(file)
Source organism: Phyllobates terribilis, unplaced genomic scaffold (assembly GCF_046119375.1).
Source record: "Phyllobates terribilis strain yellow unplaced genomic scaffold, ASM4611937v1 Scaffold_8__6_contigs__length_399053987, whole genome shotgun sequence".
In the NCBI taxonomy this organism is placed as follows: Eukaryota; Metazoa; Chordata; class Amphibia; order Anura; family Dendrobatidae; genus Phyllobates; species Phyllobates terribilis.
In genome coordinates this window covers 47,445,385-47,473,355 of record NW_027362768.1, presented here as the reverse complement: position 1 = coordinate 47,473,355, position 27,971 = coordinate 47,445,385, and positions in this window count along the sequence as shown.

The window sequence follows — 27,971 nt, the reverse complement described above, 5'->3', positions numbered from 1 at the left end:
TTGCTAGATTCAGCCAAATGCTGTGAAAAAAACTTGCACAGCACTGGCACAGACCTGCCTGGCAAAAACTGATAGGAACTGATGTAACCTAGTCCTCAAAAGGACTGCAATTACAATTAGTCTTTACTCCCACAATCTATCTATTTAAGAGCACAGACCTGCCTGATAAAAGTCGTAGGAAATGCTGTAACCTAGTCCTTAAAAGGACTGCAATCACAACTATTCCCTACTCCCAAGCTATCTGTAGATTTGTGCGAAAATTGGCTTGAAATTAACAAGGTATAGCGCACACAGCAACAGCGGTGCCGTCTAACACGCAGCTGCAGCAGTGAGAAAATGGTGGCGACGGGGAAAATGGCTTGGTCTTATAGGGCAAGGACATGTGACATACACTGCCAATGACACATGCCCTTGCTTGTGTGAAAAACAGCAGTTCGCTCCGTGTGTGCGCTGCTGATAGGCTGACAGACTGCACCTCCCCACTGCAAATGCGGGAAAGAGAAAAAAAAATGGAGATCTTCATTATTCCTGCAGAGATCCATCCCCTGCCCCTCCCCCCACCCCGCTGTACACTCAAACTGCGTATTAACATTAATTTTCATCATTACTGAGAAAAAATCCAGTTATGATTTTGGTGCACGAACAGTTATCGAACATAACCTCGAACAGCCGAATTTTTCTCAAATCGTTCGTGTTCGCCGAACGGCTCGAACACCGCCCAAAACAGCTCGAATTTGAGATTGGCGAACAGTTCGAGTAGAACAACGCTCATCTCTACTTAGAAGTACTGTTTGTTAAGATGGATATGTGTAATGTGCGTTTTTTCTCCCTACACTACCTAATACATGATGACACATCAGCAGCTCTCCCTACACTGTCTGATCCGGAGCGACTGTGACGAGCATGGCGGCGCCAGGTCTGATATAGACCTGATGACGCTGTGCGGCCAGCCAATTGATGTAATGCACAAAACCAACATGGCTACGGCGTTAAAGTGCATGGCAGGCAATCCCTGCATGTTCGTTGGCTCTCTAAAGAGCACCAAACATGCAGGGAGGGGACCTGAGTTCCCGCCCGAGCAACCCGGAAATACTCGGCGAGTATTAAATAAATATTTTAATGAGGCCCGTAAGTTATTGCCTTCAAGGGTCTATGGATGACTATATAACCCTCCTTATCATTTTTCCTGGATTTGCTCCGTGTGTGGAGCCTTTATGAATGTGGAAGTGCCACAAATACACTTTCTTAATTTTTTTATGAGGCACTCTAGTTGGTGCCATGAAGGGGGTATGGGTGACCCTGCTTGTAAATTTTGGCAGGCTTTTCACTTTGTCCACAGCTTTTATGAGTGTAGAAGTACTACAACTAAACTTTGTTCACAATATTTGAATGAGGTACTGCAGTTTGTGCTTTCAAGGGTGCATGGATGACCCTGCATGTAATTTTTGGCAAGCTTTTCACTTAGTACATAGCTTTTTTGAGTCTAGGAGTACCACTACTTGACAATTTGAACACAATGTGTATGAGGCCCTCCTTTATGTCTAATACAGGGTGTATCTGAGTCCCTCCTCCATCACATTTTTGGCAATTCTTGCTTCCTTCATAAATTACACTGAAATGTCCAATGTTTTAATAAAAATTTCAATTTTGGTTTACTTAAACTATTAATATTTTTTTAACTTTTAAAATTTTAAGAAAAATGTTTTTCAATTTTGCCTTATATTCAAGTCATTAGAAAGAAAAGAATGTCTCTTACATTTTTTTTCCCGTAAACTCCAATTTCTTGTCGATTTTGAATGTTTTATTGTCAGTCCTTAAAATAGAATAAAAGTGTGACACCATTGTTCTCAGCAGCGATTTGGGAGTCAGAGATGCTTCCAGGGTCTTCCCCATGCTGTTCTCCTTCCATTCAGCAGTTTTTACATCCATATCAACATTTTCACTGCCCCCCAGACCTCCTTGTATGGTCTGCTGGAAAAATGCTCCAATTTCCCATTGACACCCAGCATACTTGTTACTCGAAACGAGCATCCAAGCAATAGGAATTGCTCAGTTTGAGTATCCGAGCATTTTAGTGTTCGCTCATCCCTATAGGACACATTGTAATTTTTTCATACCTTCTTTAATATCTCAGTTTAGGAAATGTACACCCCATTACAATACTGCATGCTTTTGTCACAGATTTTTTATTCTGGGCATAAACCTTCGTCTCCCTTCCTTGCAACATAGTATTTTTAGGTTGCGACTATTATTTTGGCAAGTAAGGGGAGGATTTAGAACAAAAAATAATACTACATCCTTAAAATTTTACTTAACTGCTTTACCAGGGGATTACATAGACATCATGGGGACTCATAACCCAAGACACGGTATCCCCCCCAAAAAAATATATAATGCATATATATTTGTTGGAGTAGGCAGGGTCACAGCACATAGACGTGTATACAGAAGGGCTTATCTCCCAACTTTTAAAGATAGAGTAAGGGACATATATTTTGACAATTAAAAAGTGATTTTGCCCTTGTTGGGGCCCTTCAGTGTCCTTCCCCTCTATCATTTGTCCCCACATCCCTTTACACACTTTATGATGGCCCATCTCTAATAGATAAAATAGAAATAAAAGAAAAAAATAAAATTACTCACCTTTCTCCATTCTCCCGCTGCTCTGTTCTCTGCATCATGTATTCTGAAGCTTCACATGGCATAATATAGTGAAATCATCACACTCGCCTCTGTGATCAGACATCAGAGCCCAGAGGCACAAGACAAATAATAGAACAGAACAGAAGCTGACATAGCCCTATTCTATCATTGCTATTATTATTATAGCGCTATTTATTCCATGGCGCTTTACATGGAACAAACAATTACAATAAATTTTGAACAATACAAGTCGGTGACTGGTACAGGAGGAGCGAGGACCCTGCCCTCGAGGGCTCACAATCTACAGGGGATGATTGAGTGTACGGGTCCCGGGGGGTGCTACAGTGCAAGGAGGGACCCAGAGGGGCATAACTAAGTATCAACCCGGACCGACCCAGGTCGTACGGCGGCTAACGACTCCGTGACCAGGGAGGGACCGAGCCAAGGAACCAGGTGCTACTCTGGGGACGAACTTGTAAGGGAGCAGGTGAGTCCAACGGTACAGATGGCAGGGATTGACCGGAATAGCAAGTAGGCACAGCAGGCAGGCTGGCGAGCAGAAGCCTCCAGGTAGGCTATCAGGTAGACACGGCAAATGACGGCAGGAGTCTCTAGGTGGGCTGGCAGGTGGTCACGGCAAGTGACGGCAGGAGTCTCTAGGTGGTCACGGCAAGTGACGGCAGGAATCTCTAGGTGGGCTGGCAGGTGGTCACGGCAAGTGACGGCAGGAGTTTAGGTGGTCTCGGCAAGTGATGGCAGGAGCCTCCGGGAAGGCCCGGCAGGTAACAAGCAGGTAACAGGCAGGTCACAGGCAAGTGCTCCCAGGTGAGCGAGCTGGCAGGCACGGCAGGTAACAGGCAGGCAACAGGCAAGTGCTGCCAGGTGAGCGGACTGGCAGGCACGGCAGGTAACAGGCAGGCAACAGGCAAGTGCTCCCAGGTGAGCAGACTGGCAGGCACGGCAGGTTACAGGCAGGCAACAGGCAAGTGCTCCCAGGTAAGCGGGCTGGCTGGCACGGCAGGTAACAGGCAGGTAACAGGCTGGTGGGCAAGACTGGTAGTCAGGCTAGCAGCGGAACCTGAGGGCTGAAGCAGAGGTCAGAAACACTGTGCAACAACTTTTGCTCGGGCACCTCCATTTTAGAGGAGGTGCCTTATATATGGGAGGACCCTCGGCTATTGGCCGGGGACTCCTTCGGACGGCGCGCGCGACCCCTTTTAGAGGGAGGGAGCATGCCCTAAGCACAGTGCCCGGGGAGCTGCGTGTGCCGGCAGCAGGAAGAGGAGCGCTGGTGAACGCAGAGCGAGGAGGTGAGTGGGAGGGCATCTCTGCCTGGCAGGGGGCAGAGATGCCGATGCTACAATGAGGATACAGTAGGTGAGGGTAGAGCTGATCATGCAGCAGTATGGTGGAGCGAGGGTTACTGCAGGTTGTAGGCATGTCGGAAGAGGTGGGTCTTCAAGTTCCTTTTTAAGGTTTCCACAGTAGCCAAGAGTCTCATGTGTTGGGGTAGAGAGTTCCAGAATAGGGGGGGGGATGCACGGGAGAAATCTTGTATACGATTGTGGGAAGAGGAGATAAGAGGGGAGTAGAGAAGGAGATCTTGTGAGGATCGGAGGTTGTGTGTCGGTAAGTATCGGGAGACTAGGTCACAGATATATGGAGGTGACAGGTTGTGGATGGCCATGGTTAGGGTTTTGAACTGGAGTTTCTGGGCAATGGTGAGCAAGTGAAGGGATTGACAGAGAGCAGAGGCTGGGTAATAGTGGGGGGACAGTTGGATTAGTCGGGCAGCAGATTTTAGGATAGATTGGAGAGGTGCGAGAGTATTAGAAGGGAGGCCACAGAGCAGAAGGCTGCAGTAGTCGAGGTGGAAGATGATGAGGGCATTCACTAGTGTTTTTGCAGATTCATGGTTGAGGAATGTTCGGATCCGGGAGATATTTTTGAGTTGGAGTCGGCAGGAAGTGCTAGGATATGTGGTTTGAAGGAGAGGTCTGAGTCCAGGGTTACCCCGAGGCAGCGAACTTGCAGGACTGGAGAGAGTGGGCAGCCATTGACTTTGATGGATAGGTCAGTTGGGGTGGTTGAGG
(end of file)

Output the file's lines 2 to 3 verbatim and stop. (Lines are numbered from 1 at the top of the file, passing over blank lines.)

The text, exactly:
Source record: "Phyllobates terribilis strain yellow unplaced genomic scaffold, ASM4611937v1 Scaffold_8__6_contigs__length_399053987, whole genome shotgun sequence".
In the NCBI taxonomy this organism is placed as follows: Eukaryota; Metazoa; Chordata; class Amphibia; order Anura; family Dendrobatidae; genus Phyllobates; species Phyllobates terribilis.